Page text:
British Airways has warned its 45,000 staff that jobs may have to go. In the memo called “The Survival of British Airways”, the chief executive, Alex Cruz, said that the airline’s survival is at stake:
“Please do not underestimate the seriousness of this for our company.
“This is a crisis of global proportions like no other we have known”.
He told staff that the coronavirus crisis was more serious than 9/11, the Sars outbreak or the financial crash of 2009. He went on to explain that BA is:
“suspending routes and will be parking aircraft in a way we have never had to before. We can no longer sustain our current levels of employment.”
A huge bulk of the operator’s income comes from the sale of premium class seats on transatlantic flights.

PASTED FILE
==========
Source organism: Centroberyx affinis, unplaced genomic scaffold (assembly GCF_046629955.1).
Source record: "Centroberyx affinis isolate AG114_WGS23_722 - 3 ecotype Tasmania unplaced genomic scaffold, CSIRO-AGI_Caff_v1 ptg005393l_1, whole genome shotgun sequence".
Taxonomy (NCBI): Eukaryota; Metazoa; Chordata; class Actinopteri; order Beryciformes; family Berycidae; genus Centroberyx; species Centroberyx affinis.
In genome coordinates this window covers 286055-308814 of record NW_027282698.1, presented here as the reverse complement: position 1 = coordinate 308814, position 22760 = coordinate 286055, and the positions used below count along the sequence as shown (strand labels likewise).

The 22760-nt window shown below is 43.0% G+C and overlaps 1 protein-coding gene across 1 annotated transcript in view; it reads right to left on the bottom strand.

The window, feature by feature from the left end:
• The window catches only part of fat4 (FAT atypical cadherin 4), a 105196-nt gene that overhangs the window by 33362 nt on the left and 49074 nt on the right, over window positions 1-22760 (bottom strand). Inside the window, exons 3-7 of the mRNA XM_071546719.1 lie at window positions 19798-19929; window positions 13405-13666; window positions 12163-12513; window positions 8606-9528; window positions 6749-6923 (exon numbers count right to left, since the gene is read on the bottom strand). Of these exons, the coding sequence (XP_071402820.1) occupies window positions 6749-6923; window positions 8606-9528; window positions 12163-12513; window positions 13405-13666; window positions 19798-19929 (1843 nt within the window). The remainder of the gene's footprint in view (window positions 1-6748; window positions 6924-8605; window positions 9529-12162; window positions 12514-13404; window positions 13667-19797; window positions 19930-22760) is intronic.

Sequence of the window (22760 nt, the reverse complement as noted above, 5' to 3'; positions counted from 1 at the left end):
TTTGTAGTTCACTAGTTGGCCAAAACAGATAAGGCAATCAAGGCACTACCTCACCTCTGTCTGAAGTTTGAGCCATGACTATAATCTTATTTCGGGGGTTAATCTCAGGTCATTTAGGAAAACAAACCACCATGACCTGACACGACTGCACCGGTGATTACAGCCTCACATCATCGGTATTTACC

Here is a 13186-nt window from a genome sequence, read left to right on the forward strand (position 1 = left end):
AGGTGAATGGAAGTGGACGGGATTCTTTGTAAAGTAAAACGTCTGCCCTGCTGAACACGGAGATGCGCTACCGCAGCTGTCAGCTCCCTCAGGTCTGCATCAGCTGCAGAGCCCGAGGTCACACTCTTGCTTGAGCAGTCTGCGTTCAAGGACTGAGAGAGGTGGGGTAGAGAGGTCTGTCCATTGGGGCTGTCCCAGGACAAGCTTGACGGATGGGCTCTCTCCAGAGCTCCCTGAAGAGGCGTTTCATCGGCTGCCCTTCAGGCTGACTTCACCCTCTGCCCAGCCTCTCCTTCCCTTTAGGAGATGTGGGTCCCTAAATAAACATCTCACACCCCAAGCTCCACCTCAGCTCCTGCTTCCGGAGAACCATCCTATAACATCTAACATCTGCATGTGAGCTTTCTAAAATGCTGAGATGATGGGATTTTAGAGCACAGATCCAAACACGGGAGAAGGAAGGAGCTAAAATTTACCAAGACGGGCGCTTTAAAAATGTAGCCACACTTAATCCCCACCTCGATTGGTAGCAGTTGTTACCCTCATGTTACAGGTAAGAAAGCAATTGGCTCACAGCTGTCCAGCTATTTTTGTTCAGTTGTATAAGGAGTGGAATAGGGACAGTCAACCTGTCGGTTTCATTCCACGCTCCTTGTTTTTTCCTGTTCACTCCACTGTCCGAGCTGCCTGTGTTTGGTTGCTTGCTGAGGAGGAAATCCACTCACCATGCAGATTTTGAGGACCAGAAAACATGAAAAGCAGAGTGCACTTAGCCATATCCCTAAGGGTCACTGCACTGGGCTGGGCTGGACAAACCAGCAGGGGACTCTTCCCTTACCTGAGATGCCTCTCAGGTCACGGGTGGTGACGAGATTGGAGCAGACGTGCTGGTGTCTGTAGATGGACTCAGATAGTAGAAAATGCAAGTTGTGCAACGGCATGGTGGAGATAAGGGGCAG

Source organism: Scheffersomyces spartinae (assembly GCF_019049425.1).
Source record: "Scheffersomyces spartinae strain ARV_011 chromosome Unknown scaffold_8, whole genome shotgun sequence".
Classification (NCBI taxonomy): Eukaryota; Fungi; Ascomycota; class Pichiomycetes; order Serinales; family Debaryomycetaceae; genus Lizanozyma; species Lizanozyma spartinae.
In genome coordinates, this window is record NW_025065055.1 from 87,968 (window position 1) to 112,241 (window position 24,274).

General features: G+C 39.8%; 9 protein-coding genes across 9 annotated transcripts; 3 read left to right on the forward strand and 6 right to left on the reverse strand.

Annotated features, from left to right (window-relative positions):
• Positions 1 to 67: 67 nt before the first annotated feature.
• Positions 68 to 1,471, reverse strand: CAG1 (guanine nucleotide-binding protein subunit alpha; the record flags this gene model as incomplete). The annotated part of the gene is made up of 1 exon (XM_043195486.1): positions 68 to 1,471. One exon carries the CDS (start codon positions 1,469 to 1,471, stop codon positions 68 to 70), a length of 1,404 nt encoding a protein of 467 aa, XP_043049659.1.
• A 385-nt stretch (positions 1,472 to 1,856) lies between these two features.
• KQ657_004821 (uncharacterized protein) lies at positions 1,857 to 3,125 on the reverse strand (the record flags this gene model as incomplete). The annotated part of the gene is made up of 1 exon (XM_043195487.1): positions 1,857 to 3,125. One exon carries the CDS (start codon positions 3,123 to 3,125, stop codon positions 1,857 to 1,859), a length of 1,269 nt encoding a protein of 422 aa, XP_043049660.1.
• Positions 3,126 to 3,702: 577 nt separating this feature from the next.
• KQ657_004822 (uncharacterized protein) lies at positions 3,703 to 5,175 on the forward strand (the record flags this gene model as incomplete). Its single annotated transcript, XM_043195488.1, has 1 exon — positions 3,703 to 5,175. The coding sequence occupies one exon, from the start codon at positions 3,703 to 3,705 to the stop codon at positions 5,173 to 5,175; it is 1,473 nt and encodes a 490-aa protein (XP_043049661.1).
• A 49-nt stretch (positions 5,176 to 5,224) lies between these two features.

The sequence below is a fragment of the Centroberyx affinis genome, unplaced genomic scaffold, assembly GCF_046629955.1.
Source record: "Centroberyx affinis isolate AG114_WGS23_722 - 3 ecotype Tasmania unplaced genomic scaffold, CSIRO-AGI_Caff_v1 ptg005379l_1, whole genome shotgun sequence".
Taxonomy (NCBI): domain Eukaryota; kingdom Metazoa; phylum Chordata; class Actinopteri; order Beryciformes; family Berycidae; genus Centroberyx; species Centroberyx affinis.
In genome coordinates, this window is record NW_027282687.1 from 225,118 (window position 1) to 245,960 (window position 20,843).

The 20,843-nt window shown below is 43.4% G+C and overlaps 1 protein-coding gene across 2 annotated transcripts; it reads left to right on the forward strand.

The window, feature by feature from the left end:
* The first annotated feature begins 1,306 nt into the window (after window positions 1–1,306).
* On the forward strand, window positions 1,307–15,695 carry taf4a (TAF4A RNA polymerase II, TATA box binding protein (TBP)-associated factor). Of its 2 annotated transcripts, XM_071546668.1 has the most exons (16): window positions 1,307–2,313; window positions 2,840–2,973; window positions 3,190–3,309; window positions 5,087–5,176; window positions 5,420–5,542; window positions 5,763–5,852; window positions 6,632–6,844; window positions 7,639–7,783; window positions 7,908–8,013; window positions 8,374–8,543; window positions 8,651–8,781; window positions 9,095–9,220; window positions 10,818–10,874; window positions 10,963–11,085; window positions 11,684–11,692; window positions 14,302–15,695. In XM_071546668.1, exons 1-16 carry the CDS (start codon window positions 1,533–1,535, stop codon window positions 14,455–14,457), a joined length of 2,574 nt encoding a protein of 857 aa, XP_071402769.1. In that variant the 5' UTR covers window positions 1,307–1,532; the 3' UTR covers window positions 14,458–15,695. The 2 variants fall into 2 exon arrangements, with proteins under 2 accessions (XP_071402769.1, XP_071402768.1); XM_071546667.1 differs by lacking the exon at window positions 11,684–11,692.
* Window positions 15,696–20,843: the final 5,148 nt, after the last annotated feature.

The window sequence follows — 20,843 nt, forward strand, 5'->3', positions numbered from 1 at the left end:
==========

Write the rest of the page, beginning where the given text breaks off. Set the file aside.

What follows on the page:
Though the UK was exempted from US President Donald Trump’s ban on European flights, the airline has been financially bruised by the slump in lucrative business travel segment and the steep reduction in leisure bookings.
Other airlines have found themselves in similar dire straits. In an internal memo, budget airline Ryanair told staff that they may be forced to take leave from Monday. Crew members may have to take unpaid leave due to flight cancellations and changes in schedules.
Meanwhile, Norwegian Air said it was set to cancel 4,000 flights and temporarily lay off about half of its staff because of the coronavirus outbreak.
The increase in flight cancellations comes after the European Union said it would suspend the “use it or lose it” law until the end of June. Previously airlines had to fly almost empty planes dubbed “ghost flights” in order to keep their slots at airports safe.
Balpa, the pilot’s union has called on the government to support the aviation industry and introduce a cut to Air Passenger Duty (APD).